Johann Wolfgang von Goethe

Faust Part II

Act I: Scenes I to VII

The Apparition of Marguerite, Henri Fantin-Latour

‘The Apparition of Marguerite’ - Henri Fantin-Latour (French, 1836–1904), Yale University Art Gallery

Translated by A. S. Kline © Copyright 2003 All Rights Reserved

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Act I

Scene I: A Pleasant Landscape

(Faust is lying on flowery turf, tired and restless, trying to sleep. A circle of tiny, graceful spirits hovers round him.)

Ariel (Chanting, accompanied by Aeolian Harps.)

When the springtime blossoms, falling,

Shower down, and cover all things,

When the fields with greener blessing 4615

Dazzle all the world of earthlings,

Little elves, but great in spirit,

Haste to help, where help they can,

And, be he holy, be he wicked,

Pity they the luckless man. 4620

You, hovering in airy circles, round his head

Show yourselves in proud elf-form, instead,

Calm all the fierce resistance of his heart,

Remove the bitter barbs of sharp remorse,

Free him from past terrors, by your art. 4625

Four are the watches night makes in its course,

At once, now, mercifully, let the dark depart.

Let his head sink down on pillow’s coolness,

Next sprinkle him with dew from Lethe’s stream:

Then let his joints be free of cramps and stiffness, 4630

So that he’s strong enough to greet day’s gleam:

Elves exert your sweetest right,

Return him to the holy light!

Choir (Singly, and two or more, alternately and together.)

When the balmy breezes smother

All the green-encircled land, 4635

Sweetly fragrant and mist-covered,

Twilight gathers all around.

Sweet peace then whispers softly,

Rocks the heart on childhood’s shores,

And on the eyelids, tired and weary,

Closes daylight’s golden doors.

Here the night’s already passing,

Sacred stars set, star by star,

Great lights, and the lesser glittering,

Sparkling near, and gleaming far: 4645

Sparkling, where the lake reflects her,

Gleaming bright in cloudless height,

Protecting the deep bliss of rest, there,

Moon, in splendour, rules the night.

The hours have vanished now, already 4650

Joy and pain have flown away,

You are whole! Recover, wholly:

Trust the sight of breaking day.

Greening valleys, swelling hills there,

Rise from out their shadowy sleep: 4655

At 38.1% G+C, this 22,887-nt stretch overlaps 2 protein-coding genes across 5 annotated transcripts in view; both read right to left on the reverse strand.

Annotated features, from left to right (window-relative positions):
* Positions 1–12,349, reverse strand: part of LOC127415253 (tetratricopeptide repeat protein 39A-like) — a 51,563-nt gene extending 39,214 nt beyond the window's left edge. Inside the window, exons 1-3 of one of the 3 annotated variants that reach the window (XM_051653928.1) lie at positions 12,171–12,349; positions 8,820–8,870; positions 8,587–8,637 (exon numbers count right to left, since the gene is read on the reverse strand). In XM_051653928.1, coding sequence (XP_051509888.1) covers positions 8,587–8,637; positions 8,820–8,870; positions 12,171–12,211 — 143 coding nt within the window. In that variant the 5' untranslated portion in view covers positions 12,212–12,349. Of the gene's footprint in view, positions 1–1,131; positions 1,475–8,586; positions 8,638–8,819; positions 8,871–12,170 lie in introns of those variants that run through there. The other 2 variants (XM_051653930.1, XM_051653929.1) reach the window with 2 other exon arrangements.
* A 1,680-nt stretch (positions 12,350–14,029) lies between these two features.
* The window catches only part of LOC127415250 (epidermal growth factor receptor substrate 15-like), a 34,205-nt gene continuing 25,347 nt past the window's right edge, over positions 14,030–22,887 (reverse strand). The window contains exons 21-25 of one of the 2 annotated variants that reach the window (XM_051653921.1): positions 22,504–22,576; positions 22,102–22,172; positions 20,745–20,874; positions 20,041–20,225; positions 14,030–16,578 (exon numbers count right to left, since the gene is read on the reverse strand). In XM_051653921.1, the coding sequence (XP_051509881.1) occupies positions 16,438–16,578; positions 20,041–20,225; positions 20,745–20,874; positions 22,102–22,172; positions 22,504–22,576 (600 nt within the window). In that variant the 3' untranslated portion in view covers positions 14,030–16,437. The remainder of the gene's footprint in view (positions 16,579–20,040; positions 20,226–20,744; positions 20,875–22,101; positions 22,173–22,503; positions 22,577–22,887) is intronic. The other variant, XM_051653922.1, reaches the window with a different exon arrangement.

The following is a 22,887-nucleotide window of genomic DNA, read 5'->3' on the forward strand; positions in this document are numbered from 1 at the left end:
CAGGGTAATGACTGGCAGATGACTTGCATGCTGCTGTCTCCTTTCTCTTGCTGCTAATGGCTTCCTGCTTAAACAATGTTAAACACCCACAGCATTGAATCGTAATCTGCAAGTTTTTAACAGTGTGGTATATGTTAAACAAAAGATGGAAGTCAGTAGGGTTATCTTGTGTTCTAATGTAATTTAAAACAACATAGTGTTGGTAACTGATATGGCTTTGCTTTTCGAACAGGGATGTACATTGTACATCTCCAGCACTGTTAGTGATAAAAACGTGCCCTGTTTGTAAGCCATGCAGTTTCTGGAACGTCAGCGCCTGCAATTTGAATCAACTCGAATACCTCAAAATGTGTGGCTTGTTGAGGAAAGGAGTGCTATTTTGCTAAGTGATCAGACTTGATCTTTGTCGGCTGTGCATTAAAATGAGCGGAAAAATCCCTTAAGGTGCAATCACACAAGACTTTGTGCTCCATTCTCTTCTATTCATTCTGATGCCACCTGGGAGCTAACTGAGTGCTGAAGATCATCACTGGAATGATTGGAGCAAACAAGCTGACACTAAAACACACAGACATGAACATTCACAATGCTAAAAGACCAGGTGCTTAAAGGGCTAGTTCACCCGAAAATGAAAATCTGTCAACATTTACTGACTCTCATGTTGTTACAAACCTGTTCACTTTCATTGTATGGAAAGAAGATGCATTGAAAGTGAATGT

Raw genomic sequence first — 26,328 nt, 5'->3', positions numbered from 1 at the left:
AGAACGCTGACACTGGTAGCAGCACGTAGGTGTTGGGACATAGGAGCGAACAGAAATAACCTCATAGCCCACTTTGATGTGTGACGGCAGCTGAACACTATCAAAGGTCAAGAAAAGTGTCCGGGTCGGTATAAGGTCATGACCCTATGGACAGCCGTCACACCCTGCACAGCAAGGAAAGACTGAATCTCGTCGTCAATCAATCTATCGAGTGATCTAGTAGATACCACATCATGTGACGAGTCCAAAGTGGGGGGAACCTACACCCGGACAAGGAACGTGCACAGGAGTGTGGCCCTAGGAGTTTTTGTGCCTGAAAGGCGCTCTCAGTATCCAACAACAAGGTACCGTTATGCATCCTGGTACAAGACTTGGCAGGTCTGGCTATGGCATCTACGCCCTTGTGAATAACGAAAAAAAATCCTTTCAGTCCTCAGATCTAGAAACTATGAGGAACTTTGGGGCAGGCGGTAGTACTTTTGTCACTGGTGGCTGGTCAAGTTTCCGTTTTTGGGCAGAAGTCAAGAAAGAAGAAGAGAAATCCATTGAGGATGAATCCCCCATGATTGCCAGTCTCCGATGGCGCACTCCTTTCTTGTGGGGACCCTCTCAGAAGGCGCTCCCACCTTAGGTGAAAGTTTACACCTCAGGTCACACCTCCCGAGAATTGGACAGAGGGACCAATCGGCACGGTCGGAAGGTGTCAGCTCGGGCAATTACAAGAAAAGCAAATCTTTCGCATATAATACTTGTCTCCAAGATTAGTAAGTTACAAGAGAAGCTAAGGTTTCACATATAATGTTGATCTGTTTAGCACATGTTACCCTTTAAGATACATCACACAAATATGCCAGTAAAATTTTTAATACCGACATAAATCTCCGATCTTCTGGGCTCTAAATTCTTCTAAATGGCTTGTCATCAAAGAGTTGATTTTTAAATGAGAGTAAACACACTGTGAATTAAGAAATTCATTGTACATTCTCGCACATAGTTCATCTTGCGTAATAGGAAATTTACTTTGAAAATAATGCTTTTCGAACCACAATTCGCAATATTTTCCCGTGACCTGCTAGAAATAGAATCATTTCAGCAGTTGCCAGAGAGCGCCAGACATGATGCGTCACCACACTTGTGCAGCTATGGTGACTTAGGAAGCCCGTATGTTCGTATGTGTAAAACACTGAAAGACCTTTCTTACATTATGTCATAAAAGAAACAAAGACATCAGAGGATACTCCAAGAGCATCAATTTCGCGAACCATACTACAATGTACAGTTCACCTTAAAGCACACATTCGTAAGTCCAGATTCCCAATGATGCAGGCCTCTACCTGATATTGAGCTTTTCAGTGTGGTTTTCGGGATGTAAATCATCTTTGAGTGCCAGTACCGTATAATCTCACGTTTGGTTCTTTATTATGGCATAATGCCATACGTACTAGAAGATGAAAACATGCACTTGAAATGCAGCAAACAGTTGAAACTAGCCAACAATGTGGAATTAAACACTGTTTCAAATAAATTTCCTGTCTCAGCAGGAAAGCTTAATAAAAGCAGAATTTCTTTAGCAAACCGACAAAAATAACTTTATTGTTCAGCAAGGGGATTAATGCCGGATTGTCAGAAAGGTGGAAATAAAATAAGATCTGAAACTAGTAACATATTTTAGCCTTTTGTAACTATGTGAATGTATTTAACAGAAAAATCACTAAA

And, drifting in its waves of silver,

On to harvest, flows the wheat.

Wish then, to achieve your wishes,

Gaze up, at the brightness there!

You are lightly tangled: this is 4660

Sleep, a shell, so now emerge!

Don’t delay, walk bravely, tall,

When the crowd waits, hesitating:

The noblest man achieves his all,

By seeing, and then, swiftly, taking. 4665

Ariel Listen! Hear the hour nearing!

Ringing out to spirit-hearing,

Now, the new day is appearing.

Doors of stone creak and chatter,

Phoebus’ wheels roll and clatter, 4670

What a din the daylight’s bringing!

Trombone- and trumpeting,

Eyes amazed, and ears ringing,

The Unheard drops out of hearing.

Slip into the flowers presence, 4675

Deeper, deeper, lie there silent,

In the pebbles, where the leaves bend:

If it strikes you, you’ll be deafened.

Faust Life’s pulses beating now, with new existence,

Greet the mild ethereal half-light round me: 4680

You, Earth, stood firm tonight, as well: I sense

Your breath is quickening all the things about me,

Already, with that joy you give, beginning

To stir the strengthening resolution in me,

That strives, forever, towards highest Being. – 4685

Now the world unfolds, in half-light’s gleam,

The wood’s alive, its thousand harmonies singing,

While through the valleys, misted ribbons stream:

And heavenly light now penetrates the deep:

Twigs, branches shoot, with fresher life it seems, 4690

From fragrant gulfs, where they were sunk in sleep:

Colour on colour lifts now from the ground,

As leaf and flower with trembling dewdrops weep –

And a paradise reveals itself, all round.

Gaze upwards! – The vast mountain heights 4695

Already with the solemn hour resound:

They are the first to enjoy the eternal light

That later, for us, will work its way below.

Now, to the sloping Alpine meadows bright,

It gives a fresh clarity, a newer glow, 4700

And step by step it reaches us down here: –

It blazes out! – Ah, already blinded, though

I turn away, my eyesight wounded, pierced.

So it is, when to the thing we yearn for

The highest wish so intimately rehearsed, 4705

We find fulfilment opening wide the door:

And then, from eternal space, there breaks

A flood of flame, we stand amazed before:

We wished to set the torch of life ablaze,

A sea of fire consumes us, and such fire! 4710

Love, is it, then? Or hate? This fierce embrace,

The joy and pain of alternating pyres,

So that, gazing back to earth again,

We seek to veil ourselves in youth’s desire.

Let the sun shine on, behind me, then! 4715

The waterfall that splits the cliffs’ broad edge,

I gaze at with a growing pleasure, when

A thousand torrents plunge from ledge to ledge,

And still a thousand more pour down that stair,

Spraying the bright foam skywards from their beds. 4720

And in lone splendour, through the tumult there,

The rainbow’s arch of colour, bending brightly,

Is clearly marked, and then dissolved in air,

Around it the cool showers, falling lightly.

There the efforts of mankind they mirror. 4725

Reflect on it, you’ll understand precisely:

We live our life amongst refracted colour.

Scene II: The Emperor’s Castle: The Throne Room

(A council of state waits for the Emperor. Trumpets.)

(Enter court attendants of all kinds, splendidly dressed. The Emperor approaches the throne: the Astrologer is to his right.)